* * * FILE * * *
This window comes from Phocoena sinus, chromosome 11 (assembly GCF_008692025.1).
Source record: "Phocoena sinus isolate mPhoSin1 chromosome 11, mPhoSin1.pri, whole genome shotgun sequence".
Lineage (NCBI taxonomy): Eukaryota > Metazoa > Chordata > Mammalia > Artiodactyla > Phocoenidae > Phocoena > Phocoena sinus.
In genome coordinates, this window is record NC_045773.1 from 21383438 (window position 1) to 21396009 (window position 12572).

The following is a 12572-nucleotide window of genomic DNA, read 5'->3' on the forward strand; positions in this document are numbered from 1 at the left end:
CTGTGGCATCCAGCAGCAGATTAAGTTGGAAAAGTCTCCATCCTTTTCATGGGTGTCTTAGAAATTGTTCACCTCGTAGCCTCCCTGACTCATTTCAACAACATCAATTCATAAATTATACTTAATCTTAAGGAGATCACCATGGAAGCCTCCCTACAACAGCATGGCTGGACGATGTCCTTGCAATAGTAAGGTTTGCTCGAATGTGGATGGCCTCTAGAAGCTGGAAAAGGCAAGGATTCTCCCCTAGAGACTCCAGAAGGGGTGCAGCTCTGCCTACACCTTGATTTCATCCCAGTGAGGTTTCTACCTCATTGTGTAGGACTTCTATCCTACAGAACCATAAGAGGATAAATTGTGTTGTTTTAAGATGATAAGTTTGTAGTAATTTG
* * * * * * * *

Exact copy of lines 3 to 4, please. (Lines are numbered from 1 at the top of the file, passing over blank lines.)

Lineage (NCBI taxonomy): Eukaryota > Metazoa > Chordata > Mammalia > Artiodactyla > Phocoenidae > Phocoena > Phocoena sinus.
In genome coordinates, this window is record NC_045773.1 from 21383438 (window position 1) to 21396009 (window position 12572).